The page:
Tag Archives: Union Hill

Something more than pretty trees and sidewalks …

By Rosalie Tirella

… needs to happen in Worcester’s inner-city neighborhoods…

Here, in Union Hill, we have the newly planted trees, newly poured sidewalks …


A few days ago I saw all the pretty new trees all in a row, straight as an arrow, planted down Providence Street …


Paid for by the federal government. Also: a new municipal parking lot. And new programs for neighborhood families stressing healthy choices. And … a stronger community police presence.

I am not too hopeful.

A few folks may get it. Most won’t.

The INTRACTABLE problem?

The poverty is still here!!! The kids undernourished, their parents outside of society. Hence our trash dumping problem, our heroin problem, gun violence, hopelessness … even in creating more attractive Worcester inner-city neighborhoods.

Some folks, like poopy diapers Paul Collyer and Worcester City Councilor Michael Gaffney (Collyer’s political mentee) clamor for the Trump solution: KEEP ‘EM OUT! We can’t build a physical wall like Trump is promising, they say, but we can build others – invisible ones! –  just as impervious! No more section 8! No more low income housing!

They turn away from the people who come to cities to start life in America!

But Worcester, like New York, Boston, Lawrence or Lowell,  will always be a Gateway City!


GOOD PAYING JOBS for the undereducated is the answer – just like our factories provided our people decades ago.

They’re mostly gone now  …


… and with them the leg up the poor and uneducated needed to achieve the American Dream: homeownership, security, safe neighborhoods. BELONGING. HAPPINESS.

All you needed was to work hard, like my Polish grandpa did in Dudley’s textile mills. The day he joined his Union was an IMPORTANT and CELEBRATORY day for his family!

His daughters thought they were the bees knees! They had hope!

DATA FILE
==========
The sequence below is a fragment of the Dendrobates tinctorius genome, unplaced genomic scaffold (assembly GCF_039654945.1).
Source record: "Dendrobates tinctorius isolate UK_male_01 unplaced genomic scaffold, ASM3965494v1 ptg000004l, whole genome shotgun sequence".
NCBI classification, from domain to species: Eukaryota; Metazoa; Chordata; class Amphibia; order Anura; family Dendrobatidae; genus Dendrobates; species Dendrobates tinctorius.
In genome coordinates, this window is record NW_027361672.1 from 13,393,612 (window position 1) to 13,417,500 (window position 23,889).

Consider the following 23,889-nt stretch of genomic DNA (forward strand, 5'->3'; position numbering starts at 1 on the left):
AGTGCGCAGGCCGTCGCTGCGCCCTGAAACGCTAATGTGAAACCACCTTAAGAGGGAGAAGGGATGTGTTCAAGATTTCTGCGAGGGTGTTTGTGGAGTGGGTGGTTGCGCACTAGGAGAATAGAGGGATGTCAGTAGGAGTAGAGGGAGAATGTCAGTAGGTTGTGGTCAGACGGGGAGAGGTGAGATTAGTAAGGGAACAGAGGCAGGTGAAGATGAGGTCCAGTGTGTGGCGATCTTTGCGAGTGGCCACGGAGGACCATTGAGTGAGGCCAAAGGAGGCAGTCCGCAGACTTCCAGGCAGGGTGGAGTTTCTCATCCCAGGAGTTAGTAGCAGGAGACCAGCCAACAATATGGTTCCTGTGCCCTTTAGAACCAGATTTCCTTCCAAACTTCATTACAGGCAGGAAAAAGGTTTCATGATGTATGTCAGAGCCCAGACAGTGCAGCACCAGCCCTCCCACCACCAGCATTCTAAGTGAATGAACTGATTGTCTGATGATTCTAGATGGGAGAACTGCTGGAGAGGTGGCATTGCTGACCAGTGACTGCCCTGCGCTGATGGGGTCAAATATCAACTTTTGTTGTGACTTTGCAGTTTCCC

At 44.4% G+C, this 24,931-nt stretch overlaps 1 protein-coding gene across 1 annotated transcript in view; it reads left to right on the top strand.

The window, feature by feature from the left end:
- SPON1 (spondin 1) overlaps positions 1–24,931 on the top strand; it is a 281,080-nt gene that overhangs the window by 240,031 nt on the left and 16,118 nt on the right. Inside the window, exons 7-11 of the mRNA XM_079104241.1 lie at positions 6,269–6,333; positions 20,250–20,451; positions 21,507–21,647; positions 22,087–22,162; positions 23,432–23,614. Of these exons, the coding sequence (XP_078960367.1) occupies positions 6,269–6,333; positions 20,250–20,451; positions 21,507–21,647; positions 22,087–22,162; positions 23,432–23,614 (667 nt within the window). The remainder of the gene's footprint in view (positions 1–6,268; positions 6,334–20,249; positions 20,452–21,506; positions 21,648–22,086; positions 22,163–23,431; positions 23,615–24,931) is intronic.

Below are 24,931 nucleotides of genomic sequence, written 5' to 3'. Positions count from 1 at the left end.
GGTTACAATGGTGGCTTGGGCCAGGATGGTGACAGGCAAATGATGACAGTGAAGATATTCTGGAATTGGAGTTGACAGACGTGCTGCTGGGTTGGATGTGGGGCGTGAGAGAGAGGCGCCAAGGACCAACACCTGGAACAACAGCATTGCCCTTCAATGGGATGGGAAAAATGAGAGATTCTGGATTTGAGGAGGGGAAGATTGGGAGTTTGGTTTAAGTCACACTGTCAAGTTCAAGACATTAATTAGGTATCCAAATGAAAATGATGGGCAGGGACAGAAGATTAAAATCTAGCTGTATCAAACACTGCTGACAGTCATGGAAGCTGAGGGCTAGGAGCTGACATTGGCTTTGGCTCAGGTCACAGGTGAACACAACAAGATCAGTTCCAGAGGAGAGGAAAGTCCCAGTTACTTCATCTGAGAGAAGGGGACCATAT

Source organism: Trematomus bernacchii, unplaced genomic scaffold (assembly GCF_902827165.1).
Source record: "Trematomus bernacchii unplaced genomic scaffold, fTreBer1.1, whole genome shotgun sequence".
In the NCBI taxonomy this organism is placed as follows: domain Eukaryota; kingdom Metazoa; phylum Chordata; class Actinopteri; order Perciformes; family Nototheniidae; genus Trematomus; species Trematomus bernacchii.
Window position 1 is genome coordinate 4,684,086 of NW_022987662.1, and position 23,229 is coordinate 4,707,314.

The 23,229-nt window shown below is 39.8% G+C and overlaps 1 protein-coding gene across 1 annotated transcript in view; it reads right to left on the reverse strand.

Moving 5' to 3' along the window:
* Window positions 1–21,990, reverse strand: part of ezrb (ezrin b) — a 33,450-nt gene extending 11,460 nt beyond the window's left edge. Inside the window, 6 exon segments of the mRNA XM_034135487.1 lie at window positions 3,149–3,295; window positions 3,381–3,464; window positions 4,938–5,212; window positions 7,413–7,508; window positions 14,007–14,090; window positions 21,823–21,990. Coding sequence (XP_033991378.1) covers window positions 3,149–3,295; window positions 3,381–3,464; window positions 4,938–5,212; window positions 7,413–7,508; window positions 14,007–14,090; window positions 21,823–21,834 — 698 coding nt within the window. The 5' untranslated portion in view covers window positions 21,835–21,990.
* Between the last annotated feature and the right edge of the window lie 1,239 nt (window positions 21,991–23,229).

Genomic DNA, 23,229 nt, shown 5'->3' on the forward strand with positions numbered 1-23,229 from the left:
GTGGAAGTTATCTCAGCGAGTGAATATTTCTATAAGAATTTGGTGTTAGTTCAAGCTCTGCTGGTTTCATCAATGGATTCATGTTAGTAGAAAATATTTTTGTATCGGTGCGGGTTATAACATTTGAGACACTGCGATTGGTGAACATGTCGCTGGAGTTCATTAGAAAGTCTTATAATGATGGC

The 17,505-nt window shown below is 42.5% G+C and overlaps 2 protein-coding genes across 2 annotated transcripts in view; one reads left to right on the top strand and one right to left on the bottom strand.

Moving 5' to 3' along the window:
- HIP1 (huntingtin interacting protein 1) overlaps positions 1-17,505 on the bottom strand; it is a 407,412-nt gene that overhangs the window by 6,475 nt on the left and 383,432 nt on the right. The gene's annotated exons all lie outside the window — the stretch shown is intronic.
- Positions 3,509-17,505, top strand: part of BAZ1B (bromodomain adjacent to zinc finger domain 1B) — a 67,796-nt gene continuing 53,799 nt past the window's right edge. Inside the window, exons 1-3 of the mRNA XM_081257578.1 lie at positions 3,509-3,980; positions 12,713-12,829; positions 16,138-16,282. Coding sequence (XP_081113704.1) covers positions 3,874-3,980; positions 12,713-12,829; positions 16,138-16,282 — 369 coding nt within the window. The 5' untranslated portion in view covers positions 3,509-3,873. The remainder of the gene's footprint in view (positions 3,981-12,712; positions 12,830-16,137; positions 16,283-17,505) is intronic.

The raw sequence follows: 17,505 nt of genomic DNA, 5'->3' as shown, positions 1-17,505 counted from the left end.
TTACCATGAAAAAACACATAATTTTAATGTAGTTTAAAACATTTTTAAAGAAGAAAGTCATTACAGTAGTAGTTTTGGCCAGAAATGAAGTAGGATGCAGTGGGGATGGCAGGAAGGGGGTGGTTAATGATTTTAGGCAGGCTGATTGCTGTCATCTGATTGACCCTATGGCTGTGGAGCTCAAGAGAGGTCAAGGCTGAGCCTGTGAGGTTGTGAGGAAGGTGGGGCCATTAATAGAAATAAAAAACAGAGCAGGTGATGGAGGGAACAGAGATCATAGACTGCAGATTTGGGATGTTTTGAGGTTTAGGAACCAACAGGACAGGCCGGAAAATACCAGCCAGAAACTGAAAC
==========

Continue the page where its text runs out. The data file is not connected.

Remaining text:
My mother (on the left, hugging my fave auntie) was whip smart; she was offered the opportunity to attend a junior college on scholarship! A terrific, impressive achievement for the daughter of a poor Polish immigrant mill worker in the 1940s! Most women did not attend college back then – especially poor ones like Ma.  But she had to work to help support her family.

She worked so hard, she deferred her dreams!!! … later to dream them through her daughters, through me: The fact that I am a pretty ok writer was never ever lost on my late Mom, who before her illness at 80, read every one of my stories and had something wise to say about each and every one of them. From the time I was 10!!! A life time of nurturing her daughter! Her American dream!

My mom had two doctor nephews (the sons of the above auntie!), one engineer neice (a trail blazer!) besides a daughter with a community paper! I’ll never forget: My old Ma in that wretched nursing home, in her wheelchair, with copies of InCity Times on her bony legs. Ma rolling around the east wing of the nursing home with ICT bouncing in her lap, giving out copies of InCity Times to the distracted nurses – actually pressing them on the LPNs and nurses aides! So pushy for my little rag, just days before her death! So proud of her favorite daughter!